Saratok Chinese are a special breed

They speak Iban and local Malay just like the native speakers; their Iban sometimes better than those of city Ibans. They even scold or reprimand their children in Iban and local Malay.

These are among the attributes that make the Saratok Chinese a special breed.

My memory of encountering them dates back to the late 50s but am more vivid about this in the early 60s and certainly wasn’t born yet when Ah Choo and wife escaped from the ugly hands of the Japanese during the early part of the Occupation in 1941.

The couple found it most convenient to stay in rural Saratok with my parents, sharing their humble home in the upper Melupa river that was only reachable by around 10 hours of paddling from Saratok town.

I was told again and again about this special bond by my mom in front of the couple when I was young and happily lodging at the loft of Ah Choo’s (I have no idea what his surname was) Chop Chuan Ann of the old Saratok cowboy town in the early 60s.

At one time I shared the bed with his youngest son Bah Kak, now a big “towkay” despite having only gone to the local Min Syn primary school only for a few years.

This “One Saratok” Iban-Chinese bond came a few decades earlier than former Malaysian premier Datuk Seri Najib Razak’s “One Malaysia” concept.  It is a typical racial unity bond in Sarawak since time immemorial. I had the privilege of serving in Kanowit and Julau where similar bond and local Chinese knowledge of their Iban counterparts — and customers’ — dialect are similar to that of the Saratok scenario.

In Betong, Roban, Debak, Kapit, Sri Aman and Limbang, the situation is similar. One would not be able to distinguish the Chinese there from native speakers because they speak authentic local Iban dialect and accent.

Heavily and entirely relying on their local Iban and Malay customers, the Saratok Chinese and their counterparts in the aforesaid towns and relevant locations elsewhere have to quickly assimilate their local dialects and customs.

They have special ways to please their customers, for example, giving them credit facilities, even giving them free lodging at their premises.

In Saratok of old, Ah Choo’s loft was among the favourite lodges for free for the Ibans from Melupa and middle Krian longhouses.

There were times when more than one family shared the loft as our lodge, including getting a handful of “ikan pusu” (then costing less than one ringgit per kati) for free during dinner time.

Those were the days of depending on the tide for boat journeys and thus making it a necessity to stay overnight in town. It was also when I would look forward to an early morning “special pau” at Sirun’s coffeeshop, now a cafe popular with “chap langkau” drinkers. Then Sirun coffeeshop was opposite to Ah Choo’s.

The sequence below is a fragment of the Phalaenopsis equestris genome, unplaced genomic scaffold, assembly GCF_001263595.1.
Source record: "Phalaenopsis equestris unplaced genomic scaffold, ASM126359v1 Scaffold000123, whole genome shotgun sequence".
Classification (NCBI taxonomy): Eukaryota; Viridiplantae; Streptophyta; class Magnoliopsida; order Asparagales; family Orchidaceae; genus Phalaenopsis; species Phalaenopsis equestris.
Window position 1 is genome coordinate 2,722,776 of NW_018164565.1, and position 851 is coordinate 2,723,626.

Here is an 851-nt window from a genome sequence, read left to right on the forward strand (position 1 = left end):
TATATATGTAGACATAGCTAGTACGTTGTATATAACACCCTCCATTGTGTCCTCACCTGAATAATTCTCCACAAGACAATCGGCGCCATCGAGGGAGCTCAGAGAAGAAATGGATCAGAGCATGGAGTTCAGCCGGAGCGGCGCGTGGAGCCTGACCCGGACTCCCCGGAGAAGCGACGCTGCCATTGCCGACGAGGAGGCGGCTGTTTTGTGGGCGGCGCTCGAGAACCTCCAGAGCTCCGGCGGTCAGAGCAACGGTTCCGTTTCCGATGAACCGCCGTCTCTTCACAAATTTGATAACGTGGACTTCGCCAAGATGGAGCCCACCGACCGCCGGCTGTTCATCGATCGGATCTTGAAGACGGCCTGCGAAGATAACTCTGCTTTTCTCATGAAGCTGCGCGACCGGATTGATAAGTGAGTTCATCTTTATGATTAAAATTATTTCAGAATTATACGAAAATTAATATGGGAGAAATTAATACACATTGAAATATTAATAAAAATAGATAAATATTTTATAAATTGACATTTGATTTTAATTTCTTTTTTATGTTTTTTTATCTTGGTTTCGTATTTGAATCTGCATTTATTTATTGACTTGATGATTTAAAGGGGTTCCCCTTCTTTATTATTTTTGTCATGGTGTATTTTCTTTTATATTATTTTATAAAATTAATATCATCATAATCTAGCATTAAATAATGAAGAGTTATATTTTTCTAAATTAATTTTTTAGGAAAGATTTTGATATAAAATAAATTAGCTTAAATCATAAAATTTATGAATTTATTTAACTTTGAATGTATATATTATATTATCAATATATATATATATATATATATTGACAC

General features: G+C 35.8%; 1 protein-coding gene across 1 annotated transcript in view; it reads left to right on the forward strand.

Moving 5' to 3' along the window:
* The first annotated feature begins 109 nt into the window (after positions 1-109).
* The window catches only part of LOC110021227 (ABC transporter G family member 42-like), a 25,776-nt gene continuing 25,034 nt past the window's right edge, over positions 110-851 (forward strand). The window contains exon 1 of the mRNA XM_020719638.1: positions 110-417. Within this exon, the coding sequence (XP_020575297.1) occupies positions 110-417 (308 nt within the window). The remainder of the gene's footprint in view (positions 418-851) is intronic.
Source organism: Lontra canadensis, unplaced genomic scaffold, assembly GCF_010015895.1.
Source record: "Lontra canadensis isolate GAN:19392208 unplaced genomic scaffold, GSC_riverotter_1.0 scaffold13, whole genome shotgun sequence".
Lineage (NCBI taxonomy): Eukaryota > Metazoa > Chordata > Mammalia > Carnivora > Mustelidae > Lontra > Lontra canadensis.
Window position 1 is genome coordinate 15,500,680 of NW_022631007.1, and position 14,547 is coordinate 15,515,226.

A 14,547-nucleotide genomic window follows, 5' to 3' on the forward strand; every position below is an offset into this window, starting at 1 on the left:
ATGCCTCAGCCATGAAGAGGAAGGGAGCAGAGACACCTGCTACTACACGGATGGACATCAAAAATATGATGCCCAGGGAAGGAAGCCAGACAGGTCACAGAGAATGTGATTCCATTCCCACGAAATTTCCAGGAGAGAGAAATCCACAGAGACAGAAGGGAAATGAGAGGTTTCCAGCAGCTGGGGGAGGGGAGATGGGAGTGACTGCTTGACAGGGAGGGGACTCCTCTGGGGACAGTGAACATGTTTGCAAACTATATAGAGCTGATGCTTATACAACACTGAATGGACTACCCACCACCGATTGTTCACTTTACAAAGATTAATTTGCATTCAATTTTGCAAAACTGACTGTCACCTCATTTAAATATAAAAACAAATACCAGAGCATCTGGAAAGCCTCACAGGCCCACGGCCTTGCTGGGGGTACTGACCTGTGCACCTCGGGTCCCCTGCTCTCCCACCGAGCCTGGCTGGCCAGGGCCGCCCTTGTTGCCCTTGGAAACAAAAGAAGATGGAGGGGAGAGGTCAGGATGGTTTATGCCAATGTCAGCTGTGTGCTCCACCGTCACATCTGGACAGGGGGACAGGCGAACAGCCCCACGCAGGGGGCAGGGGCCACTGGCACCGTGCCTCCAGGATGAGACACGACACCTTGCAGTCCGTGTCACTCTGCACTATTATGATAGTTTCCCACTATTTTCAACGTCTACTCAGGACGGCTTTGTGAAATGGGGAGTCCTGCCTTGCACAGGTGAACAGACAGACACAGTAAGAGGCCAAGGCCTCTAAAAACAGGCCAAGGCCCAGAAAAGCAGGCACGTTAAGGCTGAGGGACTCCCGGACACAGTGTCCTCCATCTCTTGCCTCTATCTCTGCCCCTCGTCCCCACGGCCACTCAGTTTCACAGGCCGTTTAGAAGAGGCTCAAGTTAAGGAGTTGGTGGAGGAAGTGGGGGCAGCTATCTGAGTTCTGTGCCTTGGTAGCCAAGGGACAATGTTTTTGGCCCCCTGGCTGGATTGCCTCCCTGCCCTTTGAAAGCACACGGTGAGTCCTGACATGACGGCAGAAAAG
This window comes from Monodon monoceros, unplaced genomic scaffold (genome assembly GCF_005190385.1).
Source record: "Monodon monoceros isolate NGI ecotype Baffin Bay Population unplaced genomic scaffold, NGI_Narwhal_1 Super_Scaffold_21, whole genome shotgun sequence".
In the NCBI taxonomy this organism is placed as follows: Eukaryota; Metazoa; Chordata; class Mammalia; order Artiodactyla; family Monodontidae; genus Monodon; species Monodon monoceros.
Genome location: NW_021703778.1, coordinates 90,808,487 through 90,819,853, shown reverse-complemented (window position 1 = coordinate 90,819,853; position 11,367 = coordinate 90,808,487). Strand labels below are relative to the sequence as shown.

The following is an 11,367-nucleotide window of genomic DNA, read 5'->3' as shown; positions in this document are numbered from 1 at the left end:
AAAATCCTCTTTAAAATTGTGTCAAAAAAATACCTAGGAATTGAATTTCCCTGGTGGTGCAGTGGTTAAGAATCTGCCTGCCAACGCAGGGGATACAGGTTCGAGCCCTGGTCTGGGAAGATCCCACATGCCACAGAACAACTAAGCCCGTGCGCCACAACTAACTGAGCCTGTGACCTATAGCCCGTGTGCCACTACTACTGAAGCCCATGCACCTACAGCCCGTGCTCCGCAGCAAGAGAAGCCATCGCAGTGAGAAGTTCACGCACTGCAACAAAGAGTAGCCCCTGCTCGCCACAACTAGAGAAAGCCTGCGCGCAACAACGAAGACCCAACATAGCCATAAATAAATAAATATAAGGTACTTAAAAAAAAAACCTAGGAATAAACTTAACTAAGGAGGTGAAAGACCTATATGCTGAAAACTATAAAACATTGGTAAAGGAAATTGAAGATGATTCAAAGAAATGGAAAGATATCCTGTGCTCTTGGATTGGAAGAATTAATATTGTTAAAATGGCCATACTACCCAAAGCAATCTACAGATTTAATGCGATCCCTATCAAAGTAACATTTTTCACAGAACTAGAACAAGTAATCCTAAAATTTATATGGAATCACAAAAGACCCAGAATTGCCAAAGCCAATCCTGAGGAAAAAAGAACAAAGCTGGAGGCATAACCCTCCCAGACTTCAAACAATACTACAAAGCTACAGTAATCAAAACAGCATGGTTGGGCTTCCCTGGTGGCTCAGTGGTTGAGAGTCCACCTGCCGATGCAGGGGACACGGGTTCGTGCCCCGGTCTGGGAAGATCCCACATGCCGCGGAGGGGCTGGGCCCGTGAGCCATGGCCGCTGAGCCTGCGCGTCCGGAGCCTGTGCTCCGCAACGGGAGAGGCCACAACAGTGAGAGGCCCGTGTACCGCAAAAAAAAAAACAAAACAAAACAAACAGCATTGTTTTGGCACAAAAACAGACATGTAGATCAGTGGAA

Other shops like Ah Lun, Chang Kok, Kah Choi’s Lim Chai Seng, Ah Ling, Ah Kau, Kin To and many more are also popular “alai betukay” (towkays giving credits and free lodging facilities) in Saratok of the 50s, 60s and 70s.

Now Ah Lun and Chang Kok are popular coffeeshops whereas Ah Kau has been turned into a hotel.  The present, mostly second and third generation Chinese, speak better Iban and Malay than their parents, thanks to studying together in schools where Iban and Malay have become the lingua franca.   

Now that many of the second generation Chinese such as Bah Kak and my classmate Chen Nang Kwong are in their mid-60s, we always look back with nostalgia at our young days. Nang Kwong, a retired teacher and now running a coffeeshop and hotel, was my classmate for three years (Form One to Three).

When we were in Form Two during the afternoon work party, we were always paired to collect rubbish sharing one big bin basket that we held together. One fine day, we were tasked to collect rubbish from the teachers quarters.  Out of curiosity, we innocently unwrapped a newspaper folder only to be shocked it contained the stained “Modess” (sanitary pad) of a teacher!   

We always laughed when we recalled such innocent incident, including when I became SMK Saratok school principal where Nang Kwong was a teacher in 1985, 13 years after we left the school as Form Five students.

Our schoolmates Ah Nyoo, Tse Tsin, How Ho, Dr Shin Pek Hin and others are happily running their own businesses or retired. I do meet them at times, especially Tse Tsin, who has turned his father’s tinsmith into a big and successful enterprise.

For others and for those with no school experience to share, they do have other common interests and topics as means of greetings namely “sabung manuk” (cockfighting) and 4D numbers (lottery) to discuss. Cockfighting and 4D are common binding interests among Saratok Chinese, Ibans and Malays.

The views expressed are those of the author and do not necessarily reflect the official policy or position of the New Sarawak Tribune.